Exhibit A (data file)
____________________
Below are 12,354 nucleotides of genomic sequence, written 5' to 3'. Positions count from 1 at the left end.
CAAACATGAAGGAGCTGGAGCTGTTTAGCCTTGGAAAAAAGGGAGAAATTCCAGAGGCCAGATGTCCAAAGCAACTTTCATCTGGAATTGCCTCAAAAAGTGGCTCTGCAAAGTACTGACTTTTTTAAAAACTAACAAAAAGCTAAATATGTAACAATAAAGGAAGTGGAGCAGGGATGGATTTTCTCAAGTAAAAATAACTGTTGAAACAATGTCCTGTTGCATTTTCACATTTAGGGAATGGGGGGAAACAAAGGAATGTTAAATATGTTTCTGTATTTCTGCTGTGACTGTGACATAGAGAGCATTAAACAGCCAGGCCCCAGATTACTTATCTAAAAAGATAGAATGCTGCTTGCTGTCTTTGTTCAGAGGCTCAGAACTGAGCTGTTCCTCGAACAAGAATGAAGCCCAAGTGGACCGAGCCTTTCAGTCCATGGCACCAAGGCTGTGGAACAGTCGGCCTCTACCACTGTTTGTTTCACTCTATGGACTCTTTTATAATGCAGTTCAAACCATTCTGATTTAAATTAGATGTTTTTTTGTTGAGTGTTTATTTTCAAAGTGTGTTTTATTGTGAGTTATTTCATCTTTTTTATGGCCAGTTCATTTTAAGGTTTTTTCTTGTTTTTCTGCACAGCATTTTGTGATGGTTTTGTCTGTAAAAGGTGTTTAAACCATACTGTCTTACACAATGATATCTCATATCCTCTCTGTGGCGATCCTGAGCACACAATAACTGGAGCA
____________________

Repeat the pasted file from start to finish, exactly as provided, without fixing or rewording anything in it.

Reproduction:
Below are 12,354 nucleotides of genomic sequence, written 5' to 3'. Positions count from 1 at the left end.
CAAACATGAAGGAGCTGGAGCTGTTTAGCCTTGGAAAAAAGGGAGAAATTCCAGAGGCCAGATGTCCAAAGCAACTTTCATCTGGAATTGCCTCAAAAAGTGGCTCTGCAAAGTACTGACTTTTTTAAAAACTAACAAAAAGCTAAATATGTAACAATAAAGGAAGTGGAGCAGGGATGGATTTTCTCAAGTAAAAATAACTGTTGAAACAATGTCCTGTTGCATTTTCACATTTAGGGAATGGGGGGAAACAAAGGAATGTTAAATATGTTTCTGTATTTCTGCTGTGACTGTGACATAGAGAGCATTAAACAGCCAGGCCCCAGATTACTTATCTAAAAAGATAGAATGCTGCTTGCTGTCTTTGTTCAGAGGCTCAGAACTGAGCTGTTCCTCGAACAAGAATGAAGCCCAAGTGGACCGAGCCTTTCAGTCCATGGCACCAAGGCTGTGGAACAGTCGGCCTCTACCACTGTTTGTTTCACTCTATGGACTCTTTTATAATGCAGTTCAAACCATTCTGATTTAAATTAGATGTTTTTTTGTTGAGTGTTTATTTTCAAAGTGTGTTTTATTGTGAGTTATTTCATCTTTTTTATGGCCAGTTCATTTTAAGGTTTTTTCTTGTTTTTCTGCACAGCATTTTGTGATGGTTTTGTCTGTAAAAGGTGTTTAAACCATACTGTCTTACACAATGATATCTCATATCCTCTCTGTGGCGATCCTGAGCACACAATAACTGGAGCA